Dallas Morning News: North Texas dino had tough armor, keen sense of smell

Plants & Animals

Dallas Morning News: North Texas dino had tough armor, keen sense of smell

Pawpawsaurus had large nostrils that looked "like a trumpet bell" and wide air passages that helped the 100-million-year-old North Texas dinosaur smell predators, look for food or find mates.

Live Science: Fearsome Dinosaur-Age ‘Hammerhead’ Reptile Ate … Plants?

Hammerhead reptile, vegetarian, Jacobs, SMU Science journalist Laura Geggel tapped the expertise of SMU Earth Sciences Professor Louis L. Jacobs for a recent article about a prehistoric plant-eating reptile. A professor in Dedman College's Roy M. Huffington Department of Earth Sciences, Jacobs is a world-renowned vertebrate paleontologist. He joined SMU's faculty in 1983 and in 2012 was honored by the 7,200-member Science Teachers Association of Texas with their prestigious Skoog Cup for his significant contributions to advance quality science education.

Good news! You’re likely burning more calories than you thought

Counting calories burned is popular, but leading standardized equations used to predict or estimate calories burned while walking assume that one size fits all. They’ve been in place for close to half a century and were based on data from a limited number of people. A new SMU study found that under firm, level ground conditions, the leading standards are relatively inaccurate and have significant bias — predicting too few calories burned in 97 percent of cases researchers examined.

SMU Research Day 2016: Students present their research to the SMU and Dallas community

SMU graduate and undergraduate students presented their research to the SMU community at the University's Research Day 2016 on Feb. 10. Sponsored by the Office of Research and Graduate Studies, the research spanned more than 20 different fields from schools across campus.

SMU 2015 research efforts broadly noted in a variety of ways for world-changing impact

SMU scientists and their research have a global reach that is frequently noted, beyond peer publications and media mentions. It was a good year for SMU faculty and student research efforts. Here's a small sampling of public and published acknowledgements during 2015, ranging from research modeling that made the cover of a scientific journal to research findings presented as evidence at government hearings.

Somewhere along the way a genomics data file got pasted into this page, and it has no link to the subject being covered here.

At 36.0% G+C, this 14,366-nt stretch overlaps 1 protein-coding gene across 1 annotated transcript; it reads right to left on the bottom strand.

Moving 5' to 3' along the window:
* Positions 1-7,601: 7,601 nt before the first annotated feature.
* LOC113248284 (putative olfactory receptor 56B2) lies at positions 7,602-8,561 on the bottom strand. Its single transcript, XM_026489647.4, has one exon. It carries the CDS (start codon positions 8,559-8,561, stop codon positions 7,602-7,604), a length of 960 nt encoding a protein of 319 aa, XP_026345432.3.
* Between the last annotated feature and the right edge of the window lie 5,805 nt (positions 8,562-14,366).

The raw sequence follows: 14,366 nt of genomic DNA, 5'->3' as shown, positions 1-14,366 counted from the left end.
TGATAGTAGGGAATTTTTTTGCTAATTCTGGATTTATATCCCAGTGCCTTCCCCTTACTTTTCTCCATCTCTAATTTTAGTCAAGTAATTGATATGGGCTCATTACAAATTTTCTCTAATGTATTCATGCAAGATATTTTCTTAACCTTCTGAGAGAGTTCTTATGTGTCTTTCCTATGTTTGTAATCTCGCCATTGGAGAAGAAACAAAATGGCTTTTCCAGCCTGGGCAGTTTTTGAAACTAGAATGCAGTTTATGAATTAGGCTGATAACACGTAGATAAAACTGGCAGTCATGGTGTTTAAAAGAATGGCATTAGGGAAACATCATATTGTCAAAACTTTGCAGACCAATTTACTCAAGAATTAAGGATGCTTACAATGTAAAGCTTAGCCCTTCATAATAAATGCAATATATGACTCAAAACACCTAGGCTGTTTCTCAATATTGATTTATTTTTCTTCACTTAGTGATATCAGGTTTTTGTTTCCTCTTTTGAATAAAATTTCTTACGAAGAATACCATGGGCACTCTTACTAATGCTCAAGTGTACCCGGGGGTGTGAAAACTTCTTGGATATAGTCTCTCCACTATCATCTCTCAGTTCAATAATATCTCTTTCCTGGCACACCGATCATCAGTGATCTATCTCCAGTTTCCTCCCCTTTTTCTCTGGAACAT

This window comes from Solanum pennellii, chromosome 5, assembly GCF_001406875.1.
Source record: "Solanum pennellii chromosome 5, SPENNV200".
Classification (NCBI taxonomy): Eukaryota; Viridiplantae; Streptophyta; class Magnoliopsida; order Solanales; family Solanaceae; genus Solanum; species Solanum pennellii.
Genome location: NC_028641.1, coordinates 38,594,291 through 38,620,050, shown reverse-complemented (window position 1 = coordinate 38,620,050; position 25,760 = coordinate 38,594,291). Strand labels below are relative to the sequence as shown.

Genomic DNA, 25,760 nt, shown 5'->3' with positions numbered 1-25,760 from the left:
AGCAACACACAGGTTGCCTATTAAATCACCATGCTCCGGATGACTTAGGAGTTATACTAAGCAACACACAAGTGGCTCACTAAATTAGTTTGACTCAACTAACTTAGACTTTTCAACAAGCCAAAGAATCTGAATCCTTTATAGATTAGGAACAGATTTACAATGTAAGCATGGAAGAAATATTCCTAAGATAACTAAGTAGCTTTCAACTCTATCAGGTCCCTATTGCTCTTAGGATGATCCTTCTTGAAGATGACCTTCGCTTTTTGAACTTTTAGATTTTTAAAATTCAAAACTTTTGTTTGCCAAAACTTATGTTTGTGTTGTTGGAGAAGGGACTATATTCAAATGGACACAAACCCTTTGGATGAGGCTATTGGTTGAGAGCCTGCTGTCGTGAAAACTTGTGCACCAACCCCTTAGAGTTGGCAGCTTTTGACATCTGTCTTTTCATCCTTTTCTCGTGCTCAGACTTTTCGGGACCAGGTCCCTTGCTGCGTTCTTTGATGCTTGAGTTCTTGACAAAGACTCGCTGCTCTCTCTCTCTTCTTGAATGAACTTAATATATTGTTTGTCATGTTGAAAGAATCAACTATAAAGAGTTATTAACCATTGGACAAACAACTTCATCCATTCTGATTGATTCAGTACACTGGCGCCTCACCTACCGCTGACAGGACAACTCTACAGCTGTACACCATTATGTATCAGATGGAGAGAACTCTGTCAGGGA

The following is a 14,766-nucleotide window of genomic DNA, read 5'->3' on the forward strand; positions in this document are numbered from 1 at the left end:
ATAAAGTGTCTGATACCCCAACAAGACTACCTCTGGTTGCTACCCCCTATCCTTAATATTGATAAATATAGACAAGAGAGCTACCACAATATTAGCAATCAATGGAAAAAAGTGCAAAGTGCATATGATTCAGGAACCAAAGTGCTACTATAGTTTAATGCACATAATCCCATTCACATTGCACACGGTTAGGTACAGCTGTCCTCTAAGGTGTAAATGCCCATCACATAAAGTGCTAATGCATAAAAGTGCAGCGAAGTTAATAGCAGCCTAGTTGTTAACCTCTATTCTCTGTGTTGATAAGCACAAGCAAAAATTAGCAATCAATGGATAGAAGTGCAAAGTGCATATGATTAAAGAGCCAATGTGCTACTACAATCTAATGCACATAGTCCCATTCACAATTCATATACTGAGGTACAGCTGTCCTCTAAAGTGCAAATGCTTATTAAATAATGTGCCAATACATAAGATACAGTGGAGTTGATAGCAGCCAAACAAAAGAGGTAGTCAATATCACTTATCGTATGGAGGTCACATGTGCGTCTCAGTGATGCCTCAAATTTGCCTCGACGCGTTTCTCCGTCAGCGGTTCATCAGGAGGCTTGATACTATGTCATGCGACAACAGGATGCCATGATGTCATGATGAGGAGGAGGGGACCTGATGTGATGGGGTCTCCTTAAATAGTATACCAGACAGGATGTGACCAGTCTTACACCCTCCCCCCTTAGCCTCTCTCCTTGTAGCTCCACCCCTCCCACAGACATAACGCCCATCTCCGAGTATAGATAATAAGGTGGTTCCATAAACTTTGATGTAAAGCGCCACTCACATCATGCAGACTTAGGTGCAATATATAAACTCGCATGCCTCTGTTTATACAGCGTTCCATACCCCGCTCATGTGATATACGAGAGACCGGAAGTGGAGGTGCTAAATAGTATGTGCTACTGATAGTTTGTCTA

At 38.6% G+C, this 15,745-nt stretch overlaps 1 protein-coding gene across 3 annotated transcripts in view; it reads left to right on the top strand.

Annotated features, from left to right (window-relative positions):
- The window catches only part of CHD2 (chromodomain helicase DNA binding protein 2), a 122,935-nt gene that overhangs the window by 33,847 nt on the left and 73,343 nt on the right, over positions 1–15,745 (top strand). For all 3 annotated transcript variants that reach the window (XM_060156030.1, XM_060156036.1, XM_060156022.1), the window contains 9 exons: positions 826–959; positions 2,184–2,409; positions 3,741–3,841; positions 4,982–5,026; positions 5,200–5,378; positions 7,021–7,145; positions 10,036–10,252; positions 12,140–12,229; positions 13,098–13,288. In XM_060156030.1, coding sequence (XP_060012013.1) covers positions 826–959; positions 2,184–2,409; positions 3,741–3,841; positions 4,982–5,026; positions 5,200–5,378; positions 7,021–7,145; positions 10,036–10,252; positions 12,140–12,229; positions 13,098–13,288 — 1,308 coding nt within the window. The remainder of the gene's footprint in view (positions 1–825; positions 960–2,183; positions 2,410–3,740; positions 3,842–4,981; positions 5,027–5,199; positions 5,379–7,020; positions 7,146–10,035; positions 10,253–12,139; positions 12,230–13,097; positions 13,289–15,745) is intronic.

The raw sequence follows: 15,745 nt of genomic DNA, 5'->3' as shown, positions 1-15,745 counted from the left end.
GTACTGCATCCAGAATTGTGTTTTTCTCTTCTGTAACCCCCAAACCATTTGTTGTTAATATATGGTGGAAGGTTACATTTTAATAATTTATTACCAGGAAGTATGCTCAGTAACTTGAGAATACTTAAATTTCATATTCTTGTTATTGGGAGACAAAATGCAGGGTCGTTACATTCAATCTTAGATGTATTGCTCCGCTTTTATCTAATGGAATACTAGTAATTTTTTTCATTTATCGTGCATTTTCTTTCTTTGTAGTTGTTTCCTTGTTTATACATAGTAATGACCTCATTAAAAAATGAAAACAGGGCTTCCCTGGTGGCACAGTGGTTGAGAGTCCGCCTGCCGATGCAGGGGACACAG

Live Science: The 10 Strangest Animal Discoveries of 2015

Desmo, Ray Troll, Louis Jacobs, SMU, AlaskaScience writer Laura Geggel with Live Science named a new species of extinct marine mammal identified by two SMU paleontologists among "The 10 Strangest Animal Discoveries of 2015." The new species was identified by SMU paleontologist Louis L. Jacobs, a professor in the Roy M. Huffington Department of Earth Sciences, Dedman College of Humanities and Sciences, and paleontologist and SMU adjunct research professor Anthony Fiorillo, vice president of research and collections and chief curator at the Perot Museum of Nature and Science.

North America’s newest pterosaur is a Texan — and flying reptile’s closest cousin is English

A new species of toothy pterosaur is a native of Texas whose closest relative is from England. The new 94-million-year-old species, named Cimoliopterus dunni, is strikingly similar to England’s Cimoliopterus cuvieri. Identification of the new flying reptile links prehistoric Texas to England, says SMU paleontologist Timothy S. Myers, who identified the fossil as a new species.

KRBD FM: Local artist illustrates newly identified species

Ray Troll, DesmostylusKRBD Radio reporter Leila Kheiry covered the research of SMU paleontologist Louis L. Jacobs, a professor in the Roy M. Huffington Department of Earth Sciences, Dedman College of Humanities and Sciences Co-author on the research is paleontologist Anthony Fiorillo, vice president of research and collections and chief curator at the Perot Museum of Nature and Science, Dallas, and an adjunct research professor at SMU.

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